That’s wrong. Not just wrong because you must work, or you can’t survive, but wrong because it violates our inalienable rights to privacy.

We Need a Personal Privacy & Identity Amendment

The 4th Amendment begins, “The right of the people to be secure in their persons, houses, papers, and effects, against unreasonable searches and seizures, shall not be violated…” It is read as a prohibition only against government intrusion on personal privacy.

But I argue it is only that limited in scope because the Founding Fathers couldn’t have imagined any legitimate force aside from government that could unreasonably search us. Sure, a brigand crew could use muskets and knives to force us to submit to a search, but that would be a criminal use of force. Could the Founders have imagined the town blacksmith demanding a cup of piss from an apprentice to determine whether he uses opium?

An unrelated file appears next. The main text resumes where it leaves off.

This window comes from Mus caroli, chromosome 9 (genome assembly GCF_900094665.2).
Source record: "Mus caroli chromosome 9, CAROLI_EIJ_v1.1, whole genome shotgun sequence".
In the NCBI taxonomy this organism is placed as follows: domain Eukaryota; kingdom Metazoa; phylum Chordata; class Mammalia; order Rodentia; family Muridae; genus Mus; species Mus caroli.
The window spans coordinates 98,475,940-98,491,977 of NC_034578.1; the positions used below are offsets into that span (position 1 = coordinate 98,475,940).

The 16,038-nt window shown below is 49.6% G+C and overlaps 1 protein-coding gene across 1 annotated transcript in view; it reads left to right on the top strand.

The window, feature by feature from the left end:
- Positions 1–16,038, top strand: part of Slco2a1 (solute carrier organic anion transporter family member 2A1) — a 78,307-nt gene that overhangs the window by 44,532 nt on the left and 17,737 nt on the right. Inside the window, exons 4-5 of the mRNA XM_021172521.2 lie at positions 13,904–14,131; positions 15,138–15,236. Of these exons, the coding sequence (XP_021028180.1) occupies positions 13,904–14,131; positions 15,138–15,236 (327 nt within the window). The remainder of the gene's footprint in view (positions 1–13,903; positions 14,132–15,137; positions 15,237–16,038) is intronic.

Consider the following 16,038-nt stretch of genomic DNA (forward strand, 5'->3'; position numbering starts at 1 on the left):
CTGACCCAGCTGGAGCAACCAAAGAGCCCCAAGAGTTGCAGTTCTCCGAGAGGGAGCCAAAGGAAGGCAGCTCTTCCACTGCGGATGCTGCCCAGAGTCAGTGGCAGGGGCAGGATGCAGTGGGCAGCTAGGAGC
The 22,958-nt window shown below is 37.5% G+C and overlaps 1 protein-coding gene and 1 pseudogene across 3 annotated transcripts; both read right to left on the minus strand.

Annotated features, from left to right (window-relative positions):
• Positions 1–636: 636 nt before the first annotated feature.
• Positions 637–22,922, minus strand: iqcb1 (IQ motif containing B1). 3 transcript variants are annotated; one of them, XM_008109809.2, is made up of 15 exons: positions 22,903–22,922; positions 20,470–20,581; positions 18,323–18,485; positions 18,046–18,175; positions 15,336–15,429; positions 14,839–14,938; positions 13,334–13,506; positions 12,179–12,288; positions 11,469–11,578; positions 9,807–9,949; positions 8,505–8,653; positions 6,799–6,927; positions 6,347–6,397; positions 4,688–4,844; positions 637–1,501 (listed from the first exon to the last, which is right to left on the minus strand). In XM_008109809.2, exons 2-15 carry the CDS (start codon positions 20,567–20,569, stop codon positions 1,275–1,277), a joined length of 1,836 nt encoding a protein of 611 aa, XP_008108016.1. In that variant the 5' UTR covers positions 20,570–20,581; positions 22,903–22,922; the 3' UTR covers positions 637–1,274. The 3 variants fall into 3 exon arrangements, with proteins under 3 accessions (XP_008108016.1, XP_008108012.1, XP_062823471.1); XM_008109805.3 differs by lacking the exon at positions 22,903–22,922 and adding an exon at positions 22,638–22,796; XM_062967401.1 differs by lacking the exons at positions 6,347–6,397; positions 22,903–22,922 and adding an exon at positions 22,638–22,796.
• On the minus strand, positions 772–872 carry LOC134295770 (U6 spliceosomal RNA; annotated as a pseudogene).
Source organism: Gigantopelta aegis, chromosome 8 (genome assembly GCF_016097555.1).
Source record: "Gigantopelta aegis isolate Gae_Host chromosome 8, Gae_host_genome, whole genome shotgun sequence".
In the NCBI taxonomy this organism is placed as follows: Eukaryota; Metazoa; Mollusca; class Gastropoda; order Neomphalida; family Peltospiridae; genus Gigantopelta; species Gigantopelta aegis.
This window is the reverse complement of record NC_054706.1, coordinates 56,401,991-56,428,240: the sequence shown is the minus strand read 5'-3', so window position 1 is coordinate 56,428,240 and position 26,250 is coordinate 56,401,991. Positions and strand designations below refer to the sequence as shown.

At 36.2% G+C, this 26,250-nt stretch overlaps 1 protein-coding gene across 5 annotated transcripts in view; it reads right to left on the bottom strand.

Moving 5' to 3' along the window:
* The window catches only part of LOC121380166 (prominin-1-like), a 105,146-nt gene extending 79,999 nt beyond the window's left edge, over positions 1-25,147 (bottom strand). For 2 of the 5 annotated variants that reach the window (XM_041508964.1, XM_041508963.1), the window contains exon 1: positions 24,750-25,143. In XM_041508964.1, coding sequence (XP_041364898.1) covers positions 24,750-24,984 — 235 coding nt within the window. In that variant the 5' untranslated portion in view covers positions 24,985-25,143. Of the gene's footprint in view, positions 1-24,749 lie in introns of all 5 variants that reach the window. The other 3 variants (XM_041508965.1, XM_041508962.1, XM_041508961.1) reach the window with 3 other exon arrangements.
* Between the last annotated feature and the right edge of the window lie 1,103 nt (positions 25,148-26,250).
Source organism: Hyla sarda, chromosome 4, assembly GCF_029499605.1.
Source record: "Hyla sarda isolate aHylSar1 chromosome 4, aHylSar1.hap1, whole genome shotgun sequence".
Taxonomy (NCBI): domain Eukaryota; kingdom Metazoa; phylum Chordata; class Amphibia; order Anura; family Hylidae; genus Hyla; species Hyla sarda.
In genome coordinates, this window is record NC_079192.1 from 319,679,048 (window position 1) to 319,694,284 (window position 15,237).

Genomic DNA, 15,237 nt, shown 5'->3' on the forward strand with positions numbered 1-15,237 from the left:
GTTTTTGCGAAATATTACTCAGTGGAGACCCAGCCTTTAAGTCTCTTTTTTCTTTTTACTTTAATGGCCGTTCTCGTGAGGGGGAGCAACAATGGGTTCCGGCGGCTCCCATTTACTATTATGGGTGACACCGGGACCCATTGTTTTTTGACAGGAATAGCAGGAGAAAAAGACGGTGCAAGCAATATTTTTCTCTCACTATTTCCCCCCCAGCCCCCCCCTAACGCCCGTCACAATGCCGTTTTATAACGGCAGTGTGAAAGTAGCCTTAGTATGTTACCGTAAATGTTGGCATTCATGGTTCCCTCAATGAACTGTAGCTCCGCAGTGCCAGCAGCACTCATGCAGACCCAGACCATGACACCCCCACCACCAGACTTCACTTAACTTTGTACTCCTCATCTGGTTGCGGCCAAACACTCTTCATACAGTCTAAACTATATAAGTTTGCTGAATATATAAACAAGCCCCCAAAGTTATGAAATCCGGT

In modern society, the employer has the kind of power over our lives that the authoritarian despots of the past could only dream of. It’s long past time that we established the kind of protection from corporate abuses of our rights as we have from government abuses of our rights.

This is not just for the right to be free from piss tests as a determinant of our livelihoods. Current rights to birth control, abortion, and gay marriage are all resting on a vague “penumbra of rights” not spelled out in the Constitution but inferred through numerous court decisions, a shaky foundation that is forever being chipped away by regressive politicians.